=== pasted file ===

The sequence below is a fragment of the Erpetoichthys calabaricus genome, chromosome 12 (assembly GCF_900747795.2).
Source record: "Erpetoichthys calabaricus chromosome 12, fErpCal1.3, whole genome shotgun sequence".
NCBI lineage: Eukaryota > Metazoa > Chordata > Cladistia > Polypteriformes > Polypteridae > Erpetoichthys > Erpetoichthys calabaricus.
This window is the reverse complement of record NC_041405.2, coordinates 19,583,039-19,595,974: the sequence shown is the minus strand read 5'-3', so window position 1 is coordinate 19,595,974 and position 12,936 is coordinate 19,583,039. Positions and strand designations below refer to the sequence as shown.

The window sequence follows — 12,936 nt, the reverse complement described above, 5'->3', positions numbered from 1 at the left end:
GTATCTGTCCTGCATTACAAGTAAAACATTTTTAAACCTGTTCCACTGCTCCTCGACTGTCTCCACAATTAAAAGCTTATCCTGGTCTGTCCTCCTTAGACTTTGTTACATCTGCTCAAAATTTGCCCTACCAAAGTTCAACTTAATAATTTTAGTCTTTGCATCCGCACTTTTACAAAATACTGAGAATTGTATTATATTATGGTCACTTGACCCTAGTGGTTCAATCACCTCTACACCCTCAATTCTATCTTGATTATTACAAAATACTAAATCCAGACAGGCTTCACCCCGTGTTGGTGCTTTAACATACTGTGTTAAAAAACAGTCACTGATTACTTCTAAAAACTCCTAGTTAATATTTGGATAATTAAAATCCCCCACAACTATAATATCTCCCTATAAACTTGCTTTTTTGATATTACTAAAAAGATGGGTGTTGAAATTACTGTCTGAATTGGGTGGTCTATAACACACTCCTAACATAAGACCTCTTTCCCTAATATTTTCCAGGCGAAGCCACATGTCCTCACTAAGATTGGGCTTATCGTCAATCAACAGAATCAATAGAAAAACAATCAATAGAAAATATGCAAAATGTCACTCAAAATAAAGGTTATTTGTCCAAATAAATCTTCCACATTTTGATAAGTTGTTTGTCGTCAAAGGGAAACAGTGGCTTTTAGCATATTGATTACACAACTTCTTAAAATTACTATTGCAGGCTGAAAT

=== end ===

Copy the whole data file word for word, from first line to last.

The sequence below is a fragment of the Erpetoichthys calabaricus genome, chromosome 12 (assembly GCF_900747795.2).
Source record: "Erpetoichthys calabaricus chromosome 12, fErpCal1.3, whole genome shotgun sequence".
NCBI lineage: Eukaryota > Metazoa > Chordata > Cladistia > Polypteriformes > Polypteridae > Erpetoichthys > Erpetoichthys calabaricus.
This window is the reverse complement of record NC_041405.2, coordinates 19,583,039-19,595,974: the sequence shown is the minus strand read 5'-3', so window position 1 is coordinate 19,595,974 and position 12,936 is coordinate 19,583,039. Positions and strand designations below refer to the sequence as shown.

The window sequence follows — 12,936 nt, the reverse complement described above, 5'->3', positions numbered from 1 at the left end:
GTATCTGTCCTGCATTACAAGTAAAACATTTTTAAACCTGTTCCACTGCTCCTCGACTGTCTCCACAATTAAAAGCTTATCCTGGTCTGTCCTCCTTAGACTTTGTTACATCTGCTCAAAATTTGCCCTACCAAAGTTCAACTTAATAATTTTAGTCTTTGCATCCGCACTTTTACAAAATACTGAGAATTGTATTATATTATGGTCACTTGACCCTAGTGGTTCAATCACCTCTACACCCTCAATTCTATCTTGATTATTACAAAATACTAAATCCAGACAGGCTTCACCCCGTGTTGGTGCTTTAACATACTGTGTTAAAAAACAGTCACTGATTACTTCTAAAAACTCCTAGTTAATATTTGGATAATTAAAATCCCCCACAACTATAATATCTCCCTATAAACTTGCTTTTTTGATATTACTAAAAAGATGGGTGTTGAAATTACTGTCTGAATTGGGTGGTCTATAACACACTCCTAACATAAGACCTCTTTCCCTAATATTTTCCAGGCGAAGCCACATGTCCTCACTAAGATTGGGCTTATCGTCAATCAACAGAATCAATAGAAAAACAATCAATAGAAAATATGCAAAATGTCACTCAAAATAAAGGTTATTTGTCCAAATAAATCTTCCACATTTTGATAAGTTGTTTGTCGTCAAAGGGAAACAGTGGCTTTTAGCATATTGATTACACAACTTCTTAAAATTACTATTGCAGGCTGAAAT